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Speeches & Media

We Set Records, Thanks to You

Campaign strengthens Smith’s core purpose: empowering exceptional women

Kathleen McCartney, Smith Alumnae Quarterly, Spring 2017

I write from a place of profound gratitude.

It seems only appropriate to open this special issue—a celebration of the impact and power of our Women for the World campaign—with this sentiment. I am overwhelmed by the generosity of the 37,250 donors who helped us surpass even our boldest expectations.

$486 million.

That is what we raised over the past seven years, thereby breaking Smith’s own fundraising records as well as those of our sister colleges. Ours is the largest and most successful campaign of a women’s college.

Smith is stronger—and its future more secure—because of the unwavering belief that alumnae, parents and friends of our college have in the value of women’s education and the role Smith plays in producing the artists and activists, thinkers and doers, innovators and entrepreneurs, organizers and leaders the world so desperately needs.

Every area of campus has been touched by the campaign. By raising almost $130 million for overall financial aid, we are making sure that Smith remains accessible to outstanding students, regardless of their economic back-ground. Since the campaign’s beginning in 2009, we have awarded close to $400 million in scholarship support. As a college student who relied on financial aid, I am particularly proud of our success in this area. Indeed, it should make all of us proud. Women helping women—it is what Smith has been all about since our beginning.

The curriculum, too, is growing and changing. New courses in Middle East studies, design thinking, data sciences and film studies are advancing our curriculum to meet the interests of today’s women and address areas of importance in today’s world. Our commitment to transforming the liberal arts for the 21st century will ensure that Smith is the best place for any smart, ambitious woman seeking a high-quality education.

In the years to come, one thing that will distinguish Smith is our ability to connect the curriculum to cocurricular activities. In this complex and ever-changing world, a degree alone is not indicative of a well-rounded college graduate. We need to provide students with unique opportunities to complement their classroom work with real-world experiences. From day one of my presidency, I’ve wanted Smith to be home to a women’s leadership program. This campaign—specifically, an anonymous $10 million gift—is allowing us to develop one. I am confident that the program will be a defining element of the Smith experience; importantly, it will be open to all students from the moment they enroll through their senior year.

Beyond these remarkable advancements and achievements, there were so many personal moments throughout the campaign that moved, inspired and motivated me. One, in particular, stands out. During the first summer of my presidency, I had the privilege of meeting with Viola (Vi) Spinelli ’47, a longtime Smith supporter, to thank her for a gift that then-President Carol Christ had finalized with her. When I arrived at Vi’s home, I told her how I was looking forward to thanking her for a transformational gift. She took my hand, held it and said, “No, thank you. Thank you for this philanthropic opportunity. This is my legacy.” A few years later, we lost Vi; however, just as she had hoped, her legacy lives on in the Spinelli Center for Quantitative Learning, which provides resources for students engaged in quantitative work across the curriculum.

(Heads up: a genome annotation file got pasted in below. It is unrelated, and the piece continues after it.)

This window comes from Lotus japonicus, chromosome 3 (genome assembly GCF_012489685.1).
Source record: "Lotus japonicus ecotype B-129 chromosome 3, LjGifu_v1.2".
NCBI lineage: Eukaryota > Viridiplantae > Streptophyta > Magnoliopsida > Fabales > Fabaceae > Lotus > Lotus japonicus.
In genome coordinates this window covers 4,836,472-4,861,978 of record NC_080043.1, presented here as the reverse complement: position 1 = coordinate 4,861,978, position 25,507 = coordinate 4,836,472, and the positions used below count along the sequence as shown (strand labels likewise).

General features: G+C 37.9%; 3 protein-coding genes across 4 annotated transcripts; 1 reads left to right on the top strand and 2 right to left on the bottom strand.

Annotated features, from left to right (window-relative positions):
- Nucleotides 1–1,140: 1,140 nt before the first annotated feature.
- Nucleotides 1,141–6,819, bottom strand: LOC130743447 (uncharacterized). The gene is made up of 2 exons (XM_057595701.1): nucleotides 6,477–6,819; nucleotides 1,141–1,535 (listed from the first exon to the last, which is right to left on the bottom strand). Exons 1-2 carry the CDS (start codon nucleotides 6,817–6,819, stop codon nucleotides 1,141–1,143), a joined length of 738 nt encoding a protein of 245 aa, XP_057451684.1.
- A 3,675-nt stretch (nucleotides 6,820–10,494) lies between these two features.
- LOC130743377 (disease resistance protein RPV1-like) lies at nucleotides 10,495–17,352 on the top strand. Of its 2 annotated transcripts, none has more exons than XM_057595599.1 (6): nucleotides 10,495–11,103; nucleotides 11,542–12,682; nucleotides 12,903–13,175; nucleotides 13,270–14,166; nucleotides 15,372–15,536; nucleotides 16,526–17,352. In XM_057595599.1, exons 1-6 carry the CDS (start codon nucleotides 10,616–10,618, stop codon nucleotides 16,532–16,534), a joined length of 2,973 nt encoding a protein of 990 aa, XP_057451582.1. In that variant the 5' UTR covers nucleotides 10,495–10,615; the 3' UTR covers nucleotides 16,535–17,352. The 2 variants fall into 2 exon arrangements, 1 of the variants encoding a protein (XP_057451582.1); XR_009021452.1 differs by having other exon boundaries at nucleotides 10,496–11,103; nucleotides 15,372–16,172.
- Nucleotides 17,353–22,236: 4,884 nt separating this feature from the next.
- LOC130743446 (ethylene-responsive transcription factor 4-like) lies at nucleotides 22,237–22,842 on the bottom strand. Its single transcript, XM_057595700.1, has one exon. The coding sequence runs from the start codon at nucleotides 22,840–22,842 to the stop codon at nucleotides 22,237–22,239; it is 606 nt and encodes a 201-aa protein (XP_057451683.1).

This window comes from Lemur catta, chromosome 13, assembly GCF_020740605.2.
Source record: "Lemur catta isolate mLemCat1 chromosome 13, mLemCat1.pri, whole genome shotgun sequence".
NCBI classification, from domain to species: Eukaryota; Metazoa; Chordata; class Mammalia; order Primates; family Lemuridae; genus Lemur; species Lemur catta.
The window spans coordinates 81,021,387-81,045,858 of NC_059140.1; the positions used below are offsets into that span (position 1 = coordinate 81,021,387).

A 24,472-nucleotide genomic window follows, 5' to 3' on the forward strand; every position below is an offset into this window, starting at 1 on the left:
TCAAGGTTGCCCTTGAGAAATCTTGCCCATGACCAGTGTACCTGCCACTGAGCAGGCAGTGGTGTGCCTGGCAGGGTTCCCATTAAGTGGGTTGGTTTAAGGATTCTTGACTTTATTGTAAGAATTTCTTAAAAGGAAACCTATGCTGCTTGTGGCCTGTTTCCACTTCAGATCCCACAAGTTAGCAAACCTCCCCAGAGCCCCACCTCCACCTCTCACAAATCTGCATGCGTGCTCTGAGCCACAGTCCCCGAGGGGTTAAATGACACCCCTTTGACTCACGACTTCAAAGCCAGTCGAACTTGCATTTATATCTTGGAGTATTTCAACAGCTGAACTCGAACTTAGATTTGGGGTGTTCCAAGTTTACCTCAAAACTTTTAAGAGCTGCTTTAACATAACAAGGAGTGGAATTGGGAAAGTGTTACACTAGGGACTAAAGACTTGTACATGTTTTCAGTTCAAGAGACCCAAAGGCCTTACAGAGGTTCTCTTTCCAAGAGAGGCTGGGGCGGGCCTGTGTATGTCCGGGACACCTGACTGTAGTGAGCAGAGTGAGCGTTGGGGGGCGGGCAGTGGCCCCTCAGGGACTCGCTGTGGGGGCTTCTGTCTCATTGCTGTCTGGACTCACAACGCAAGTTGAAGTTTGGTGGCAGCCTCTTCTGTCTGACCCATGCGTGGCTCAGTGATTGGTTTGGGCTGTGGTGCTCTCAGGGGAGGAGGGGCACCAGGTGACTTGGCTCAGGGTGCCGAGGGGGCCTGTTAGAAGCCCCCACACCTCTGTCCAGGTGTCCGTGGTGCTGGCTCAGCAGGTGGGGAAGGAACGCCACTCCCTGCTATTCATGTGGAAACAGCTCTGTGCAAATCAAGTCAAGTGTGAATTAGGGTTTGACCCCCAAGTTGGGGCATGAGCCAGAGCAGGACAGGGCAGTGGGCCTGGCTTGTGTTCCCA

This successful campaign is the result of the dedication and hard work of so many, and I am grateful to each and every volunteer, from club members to Reunion chairs and Smith Fund volunteers. I am also grateful to President Emerita Jill Ker Conway and Shelly Lazarus ’68, chair of the board of trustees from 1998 to 2003, for serving as honorary campaign co-chairs. The campaign was conceived under the leadership of President Carol Christ, who worked tirelessly to fund new initiatives, such as the Lewis Global Studies Center. Elizabeth Mugar Eveillard ’69, former chair of the board of trustees, was both a leader and role model in defining what it means to be a woman for the world; it was my great honor to present her with the John M. Greene Award, one of the college’s most prestigious honors, at our campaign celebration on March 4.

I also want to recognize the hard work of the Campaign Steering Committee. Its 12 members, led by chair April Hoxie Foley ’69, were terrific thought partners who rolled up their sleeves and did the work alongside the Smith development team, led by Beth Raffeld, vice president for development. Beth directed the campaign with energy and vision, forging important partnerships on behalf of Smith.

Women for the World: The Campaign for Smith has brought out the very best in our community. It has reminded us all of the good work we do—from inside classrooms and labs to beyond the Grécourt Gates—to empower exceptional women to lead change.

Our work is important. Our work is neverending. As the campaign powerfully demonstrated, Smith College is a vast and diverse community of women helping women. There is nothing we cannot do together.